Change Is Never Simple – Evolve
Agent Genius underwent a major site overhaul this past week, and I’ve had many many offline and online conversations since about the changes and what we’re attempting to accomplish. So now that I have some time, I thought I would dive into them because I think they’re important even in your own business.
I had a conversation yesterday with someone who acknowledges that from a blogger’s perspective, they just didn’t understand the layout, but was interested to know what I was telegraphing with a change away from forward facing content.
It’s Pretty Simple
Someone finding our content via longtail in relation to blogging have probably already been exposed to a blog, they’ll land on a blog page they’ll understand. But what about those folks who have never seen or used a blog, have no idea what it is, nor what they would be searching for in the first place? What about those folks in your office who ask about blogging, learning more, who are maybe not that savvy about internet things? What type of front facing content might they be most comfortable with?
You can essentially narrow this thought down to your own market. If you’re in the Midwest, chances are, a consumer locating your answer via longtail looking for homes, and landing on a content (blog) faced website, may be lost, take the information, and continue to skim google until they find a site face (probably static) they’re more accustomed to.
The same thing rings true for Agent Genius. You as a blog consumer already understand a blog’s basic fundamentals, but if our intent is to grow the audience, teach those that have no fundamentals, then obviously, a Ferrari may not be the best road test for a noob.
So What Have We Accomplished?
A landing page that a curious 1.0 agent has a fighting chance of navigating. It’s straight forward, it answers directly to the skimmer, it forces the author (including myself) to follow our own advice of a great title, a great lead in paragraph, and if those two things fail to grab the skimmers interest, it entices the reader with related imagery, and it also forces us to remember context and to build the story for newcomers. To discount any of these things when presenting material for some moral reason is simply a disregard for marketing philosophies, that to be honest, may be over the head of a few critics- as smart as they are.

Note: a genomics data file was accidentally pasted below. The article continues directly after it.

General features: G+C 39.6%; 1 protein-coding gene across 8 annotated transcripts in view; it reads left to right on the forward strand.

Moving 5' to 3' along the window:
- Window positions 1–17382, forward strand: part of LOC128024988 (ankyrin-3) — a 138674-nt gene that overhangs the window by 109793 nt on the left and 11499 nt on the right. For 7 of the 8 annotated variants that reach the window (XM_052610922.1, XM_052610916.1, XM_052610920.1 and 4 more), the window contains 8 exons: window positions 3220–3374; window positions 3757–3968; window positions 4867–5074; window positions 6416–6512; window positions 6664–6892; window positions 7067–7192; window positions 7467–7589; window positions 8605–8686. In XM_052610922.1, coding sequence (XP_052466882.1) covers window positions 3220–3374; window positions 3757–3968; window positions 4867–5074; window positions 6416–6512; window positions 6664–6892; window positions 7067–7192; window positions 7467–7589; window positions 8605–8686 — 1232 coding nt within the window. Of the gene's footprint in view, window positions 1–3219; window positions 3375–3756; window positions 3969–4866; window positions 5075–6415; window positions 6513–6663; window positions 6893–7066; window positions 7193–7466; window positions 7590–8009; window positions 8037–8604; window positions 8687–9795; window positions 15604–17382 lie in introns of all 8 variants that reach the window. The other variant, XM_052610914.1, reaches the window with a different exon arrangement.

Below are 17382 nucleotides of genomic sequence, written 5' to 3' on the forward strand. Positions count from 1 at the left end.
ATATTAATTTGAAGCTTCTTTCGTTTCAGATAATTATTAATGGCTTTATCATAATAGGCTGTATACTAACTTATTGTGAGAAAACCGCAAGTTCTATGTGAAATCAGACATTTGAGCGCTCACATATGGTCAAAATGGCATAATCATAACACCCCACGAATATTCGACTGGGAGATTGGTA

Much of the content at Ag is timeless, it is within context of the overall conversation when it comes to coaching, training, agent tools, and discussions about some of what I just mentioned. This created a need to better present navigation options to those that are use to traditional websites. It was a shame when a great post turned the page on Ag, and this layout provides an opportunity for that content to become new once again.
Moving the traditional sidebar inside the content also serves this need, it allows a deeper access to content, authors, and current articles that might be of personal interest. It also frees up the sidebar for some very cool things upcoming in the near future- it’s a lot of real estate that can be better harnessed, sideblogs are very cool and straight forward, and can make visible content that is just too valuable to hide. You’ll begin seeing new things appear there over the next week or so.
Color & Imagery
Someone somewhere said something the other day about us being pretty, but it was more sarcastic than anything else. I’m going to take that as a compliment, but not for the reasons this person intended (as it was not their intention), but more because the purpose of presentation goes without argument, and if you’re arguing it, it’s not Ag with the problem.